September Data Breaches Hit Kentucky and Florida
- By Dian Schaffhauser
Eastern Kentucky University (EKU) in Richmond became the latest institution branded by a data breach when its IT team found a file containing sensitive data that could have been accessed through its public Web site. According to a FAQ posted on the university's Web site, the file contained the names and Social Security numbers and other information for 5,045 faculty, staff, and students on the institution's payroll during the 2007-2008 academic year.
The university said it has no knowledge that the personal information in the file was misused or exploited. Initially posted Sept. 29, 2008, the file was discovered nearly a year later, Sept. 18, 2009 when members of the IT staff performed a Google search.
As quoted in the campus' student newspaper, The Eastern Progress Online, Mona Isaacs, associate vice president of IT, said the file was found "by serendipity." "We were actually searching for something else when we found it," she said.
The file had been posted by a university staff member into a directory containing other public documents, according to the university, in violation of Eastern Kentucky's information security policies and guidelines. "It demonstrates that we must have heightened vigilance in this area," the university said in its FAQ. "EKU is undertaking an institution-wide data inventory initiative and conducting a full review to further improve our policies and practices regarding the security of our confidential data."
Although the file was removed immediately, the university said Google still had pointers to the file which could return "small snippets." Once Google confirmed removal of those pointers, individuals on the list were notified of the breach, five days after discovery. The university said no reports of identity theft have surfaced among those involved.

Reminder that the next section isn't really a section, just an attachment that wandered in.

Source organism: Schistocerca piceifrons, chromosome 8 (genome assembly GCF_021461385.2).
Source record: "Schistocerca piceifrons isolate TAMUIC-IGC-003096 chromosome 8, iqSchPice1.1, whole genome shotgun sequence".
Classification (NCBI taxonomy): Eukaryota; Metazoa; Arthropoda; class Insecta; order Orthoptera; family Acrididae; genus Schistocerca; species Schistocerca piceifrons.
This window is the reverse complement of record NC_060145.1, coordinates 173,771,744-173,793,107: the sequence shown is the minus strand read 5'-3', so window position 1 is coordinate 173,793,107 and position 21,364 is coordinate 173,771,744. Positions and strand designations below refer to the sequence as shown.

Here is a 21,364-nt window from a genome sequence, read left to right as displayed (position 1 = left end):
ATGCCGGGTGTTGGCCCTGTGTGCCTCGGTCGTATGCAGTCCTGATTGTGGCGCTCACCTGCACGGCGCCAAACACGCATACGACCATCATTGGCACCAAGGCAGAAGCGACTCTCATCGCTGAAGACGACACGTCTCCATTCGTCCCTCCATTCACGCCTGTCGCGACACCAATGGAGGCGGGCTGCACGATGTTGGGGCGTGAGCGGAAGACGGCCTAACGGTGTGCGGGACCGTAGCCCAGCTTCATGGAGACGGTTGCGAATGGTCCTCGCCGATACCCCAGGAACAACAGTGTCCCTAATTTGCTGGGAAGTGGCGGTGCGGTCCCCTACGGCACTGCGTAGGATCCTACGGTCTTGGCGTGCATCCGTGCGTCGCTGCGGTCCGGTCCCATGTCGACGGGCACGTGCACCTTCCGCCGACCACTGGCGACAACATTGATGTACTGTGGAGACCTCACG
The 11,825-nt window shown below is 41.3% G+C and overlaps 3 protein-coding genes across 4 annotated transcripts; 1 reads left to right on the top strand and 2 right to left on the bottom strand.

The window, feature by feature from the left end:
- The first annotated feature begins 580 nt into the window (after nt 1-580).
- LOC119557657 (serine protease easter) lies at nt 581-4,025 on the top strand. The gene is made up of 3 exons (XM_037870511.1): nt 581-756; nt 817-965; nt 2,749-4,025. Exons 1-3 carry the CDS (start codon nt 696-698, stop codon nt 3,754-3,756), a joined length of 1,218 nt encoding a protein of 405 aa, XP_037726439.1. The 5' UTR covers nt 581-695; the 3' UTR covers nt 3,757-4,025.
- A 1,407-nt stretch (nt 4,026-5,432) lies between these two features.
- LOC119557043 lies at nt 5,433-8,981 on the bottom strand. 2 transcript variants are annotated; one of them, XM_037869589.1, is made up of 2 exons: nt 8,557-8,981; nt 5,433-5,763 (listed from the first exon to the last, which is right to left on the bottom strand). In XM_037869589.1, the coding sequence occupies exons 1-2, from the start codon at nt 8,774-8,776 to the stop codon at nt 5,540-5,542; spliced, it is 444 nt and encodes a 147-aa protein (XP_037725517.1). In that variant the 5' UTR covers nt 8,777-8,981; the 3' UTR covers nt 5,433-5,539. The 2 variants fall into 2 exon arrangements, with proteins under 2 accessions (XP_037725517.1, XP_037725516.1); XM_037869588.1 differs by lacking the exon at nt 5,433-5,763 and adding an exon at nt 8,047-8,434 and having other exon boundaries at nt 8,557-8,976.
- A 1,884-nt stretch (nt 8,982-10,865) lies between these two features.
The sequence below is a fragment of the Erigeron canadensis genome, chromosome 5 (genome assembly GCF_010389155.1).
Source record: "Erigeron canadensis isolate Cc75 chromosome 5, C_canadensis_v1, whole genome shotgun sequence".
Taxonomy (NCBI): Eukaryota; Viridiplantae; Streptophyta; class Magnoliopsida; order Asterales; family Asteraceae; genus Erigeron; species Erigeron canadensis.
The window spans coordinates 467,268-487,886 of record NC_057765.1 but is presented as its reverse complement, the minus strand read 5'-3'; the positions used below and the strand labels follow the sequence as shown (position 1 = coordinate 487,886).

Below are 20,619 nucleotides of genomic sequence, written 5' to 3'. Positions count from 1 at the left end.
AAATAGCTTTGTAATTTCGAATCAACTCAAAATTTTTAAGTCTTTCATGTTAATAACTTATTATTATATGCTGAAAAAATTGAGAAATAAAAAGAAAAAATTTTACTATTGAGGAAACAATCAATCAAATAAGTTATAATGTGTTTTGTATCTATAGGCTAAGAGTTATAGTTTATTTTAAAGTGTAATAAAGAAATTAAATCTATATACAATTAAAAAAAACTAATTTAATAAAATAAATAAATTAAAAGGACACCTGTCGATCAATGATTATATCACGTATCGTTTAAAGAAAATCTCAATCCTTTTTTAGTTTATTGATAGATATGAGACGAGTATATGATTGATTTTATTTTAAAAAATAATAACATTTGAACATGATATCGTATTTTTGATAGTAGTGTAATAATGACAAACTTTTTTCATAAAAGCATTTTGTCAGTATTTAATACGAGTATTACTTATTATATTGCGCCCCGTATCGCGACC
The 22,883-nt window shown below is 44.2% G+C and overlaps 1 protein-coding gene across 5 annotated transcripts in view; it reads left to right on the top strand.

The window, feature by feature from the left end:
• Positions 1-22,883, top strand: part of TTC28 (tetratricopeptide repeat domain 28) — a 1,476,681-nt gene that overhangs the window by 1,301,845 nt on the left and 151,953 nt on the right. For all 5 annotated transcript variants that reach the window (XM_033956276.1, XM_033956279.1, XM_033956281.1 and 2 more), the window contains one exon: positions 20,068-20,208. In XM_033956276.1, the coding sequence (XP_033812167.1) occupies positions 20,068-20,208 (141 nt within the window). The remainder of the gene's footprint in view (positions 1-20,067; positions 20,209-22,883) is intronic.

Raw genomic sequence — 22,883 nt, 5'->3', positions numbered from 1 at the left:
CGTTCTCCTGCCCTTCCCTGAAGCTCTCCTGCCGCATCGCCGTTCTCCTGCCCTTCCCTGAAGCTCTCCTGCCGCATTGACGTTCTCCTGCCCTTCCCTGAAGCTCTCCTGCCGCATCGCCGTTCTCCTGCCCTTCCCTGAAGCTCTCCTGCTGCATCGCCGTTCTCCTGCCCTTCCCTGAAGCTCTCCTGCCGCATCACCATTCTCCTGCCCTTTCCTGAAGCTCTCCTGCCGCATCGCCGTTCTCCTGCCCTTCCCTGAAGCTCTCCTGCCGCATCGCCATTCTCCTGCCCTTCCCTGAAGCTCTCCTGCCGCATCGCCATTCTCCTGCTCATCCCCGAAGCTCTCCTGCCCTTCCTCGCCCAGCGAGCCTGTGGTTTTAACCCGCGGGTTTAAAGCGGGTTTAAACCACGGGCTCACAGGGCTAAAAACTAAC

The university has designated two people in its human resources department to address personnel concerns about the breach and has set up an e-mail address, phone hotline, and Web page to provide additional information.
This incident falls on the heels of two other breaches surfacing in higher education during September.
On Sept. 1, some 100 students at Bluegrass Community and Technical College based in Lexington, KY received letters from the college saying that their names and Social Security numbers had been reported to the police as stolen. According to coverage by WKYT, a news program in the region, the letter contained few details, and school administrators would give no details about the theft, only confirming that it had taken place and that a police report had been filed.
Then the University of Florida in Gainesville reported a privacy breach Sept. 14 after the discovery of an unprotected file containing 34 names and 25 Social Security numbers on a computer in use at the campus. In a news release the university said it believed the personal information belonged to trainers working with the Florida Traffic and Bicycle Safety Education program in 2006. Earlier in the year, the university had informed 97,200 people that a hacker had broken into a legacy application and may have taken social security numbers of campus community members present and past.
Dian Schaffhauser is a writer who covers technology and business for a number of publications. Contact her at firstname.lastname@example.org.